10:45 Refocusing on Risk Mitigation in Starting Clinical Trials

Robert Wynden, Ph.D., Vice President, Technology & Engineering, Product Development, goBalto

Risk-based challenges are escalating as clinical trials become more global and complex. A focus on study startup, including best practices for the identification and mitigation of potential risks before they occur is essential to stem the tide of study delays and cost overruns, often leading to rescue studies.

11:00 Coffee Break

11:30 PANEL DISCUSSION: Considerations for Using Wearables/mHealth to Accelerate Clinical Trials

Georgia Mitsi, Senior Director, Search Evaluation, Digital Healthcare, Sunovion

Bhaskar Dutta, Principal Biomedical Informatics Scientist, AstraZeneca

Joe Dustin,Director, Mobile Health, Medidata

As pharma and biotech companies increasingly look towards new digital tools to help monitor patients during clinical trials, there are many considerations that need to be taken into account before their selection and use. The panel will cover such topics as commercial vs. medical grade wearables and sensors, regulatory concerns and data quality.

12:30 pm Luncheon Presentation (Sponsored Opportunity Available)

1:15 Session Break


2:00 Chairperson’s Remarks

Manoj Vig, Enterprise Architect Big Data, Information Technology, Shire Pharmaceuticals

2:05 Co-Presentation: Connecting Clinical Trials, Patients and Physicians with the Help of Digital Technologies and Big Data

Manoj_VigManoj Vig, Enterprise Architect Big Data, Information Technology, Shire Pharmaceuticals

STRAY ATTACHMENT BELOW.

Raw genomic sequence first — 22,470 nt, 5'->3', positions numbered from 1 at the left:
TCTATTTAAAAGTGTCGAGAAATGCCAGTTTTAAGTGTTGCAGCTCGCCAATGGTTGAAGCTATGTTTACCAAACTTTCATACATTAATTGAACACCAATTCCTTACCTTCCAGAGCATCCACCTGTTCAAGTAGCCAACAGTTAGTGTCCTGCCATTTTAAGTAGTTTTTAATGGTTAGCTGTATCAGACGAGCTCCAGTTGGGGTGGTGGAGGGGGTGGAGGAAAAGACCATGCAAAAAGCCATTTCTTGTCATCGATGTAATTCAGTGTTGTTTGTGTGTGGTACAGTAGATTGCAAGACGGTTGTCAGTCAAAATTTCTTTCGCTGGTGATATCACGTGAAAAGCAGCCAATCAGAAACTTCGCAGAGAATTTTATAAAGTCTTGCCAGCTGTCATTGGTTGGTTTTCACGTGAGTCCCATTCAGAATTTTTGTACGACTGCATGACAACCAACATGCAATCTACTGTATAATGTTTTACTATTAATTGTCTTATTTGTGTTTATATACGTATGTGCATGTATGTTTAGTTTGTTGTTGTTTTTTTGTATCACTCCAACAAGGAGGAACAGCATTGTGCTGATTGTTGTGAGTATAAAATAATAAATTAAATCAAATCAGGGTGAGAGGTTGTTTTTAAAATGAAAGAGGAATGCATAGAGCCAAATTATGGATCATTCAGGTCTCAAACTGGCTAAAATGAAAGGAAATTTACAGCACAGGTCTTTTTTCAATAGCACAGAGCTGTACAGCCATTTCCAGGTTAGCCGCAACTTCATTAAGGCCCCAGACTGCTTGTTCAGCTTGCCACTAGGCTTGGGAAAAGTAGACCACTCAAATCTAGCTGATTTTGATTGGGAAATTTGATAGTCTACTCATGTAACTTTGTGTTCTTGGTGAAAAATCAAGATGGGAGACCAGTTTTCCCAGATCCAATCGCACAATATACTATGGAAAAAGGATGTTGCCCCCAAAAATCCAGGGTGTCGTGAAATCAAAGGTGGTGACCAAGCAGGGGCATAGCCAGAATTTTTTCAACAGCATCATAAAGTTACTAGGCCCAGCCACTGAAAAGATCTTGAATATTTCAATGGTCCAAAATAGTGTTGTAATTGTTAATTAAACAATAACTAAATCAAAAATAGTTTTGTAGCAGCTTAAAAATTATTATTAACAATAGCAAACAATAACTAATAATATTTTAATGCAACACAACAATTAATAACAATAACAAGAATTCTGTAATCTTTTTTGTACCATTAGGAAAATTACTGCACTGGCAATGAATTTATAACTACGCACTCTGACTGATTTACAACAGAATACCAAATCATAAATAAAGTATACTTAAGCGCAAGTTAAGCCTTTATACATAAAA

Venki_BalakrishnanVenki Balakrishnan, Analytics Solution Architect, Shire Pharmaceuticals

This talk will focus on emerging trends in Mobility, Big Data, distributed search, connected devices and machine learning that can be applied to take relevant trials to patients and their physicians instead of continuing with the traditional model that is focused on finding patients based on historical metrics. We will discuss how mobile health applications are not only improving the patient-physician relationship and overall outcome of a treatment but how they are also shifting the entire health eco-system from a “research focused” model to a “patient focused” model. Mobile apps of various nature will be playing an enormous role in taking healthcare models to the next level in years to come.

3:05 Complexity in Clinical Trial Design and Conversion to Commercial Success

Michael Liebman, Ph.D., Managing Director, IPQ Analytics, LLC

Clinical trials focus on the need to achieve clinical success and FDA approval, but this is not a guarantee of commercial success, only the first step. While real world clinical practice and real world patients may not be included in trial design, a lack of understanding the complexities that they present can lead to success at the trial level but failure of the product. Our modeling enables better decision making as to what to include and exclude in trial design and patient recruitment.

3:35 Close of Conference. Arrive early to attend Big Data for Clinical Trials.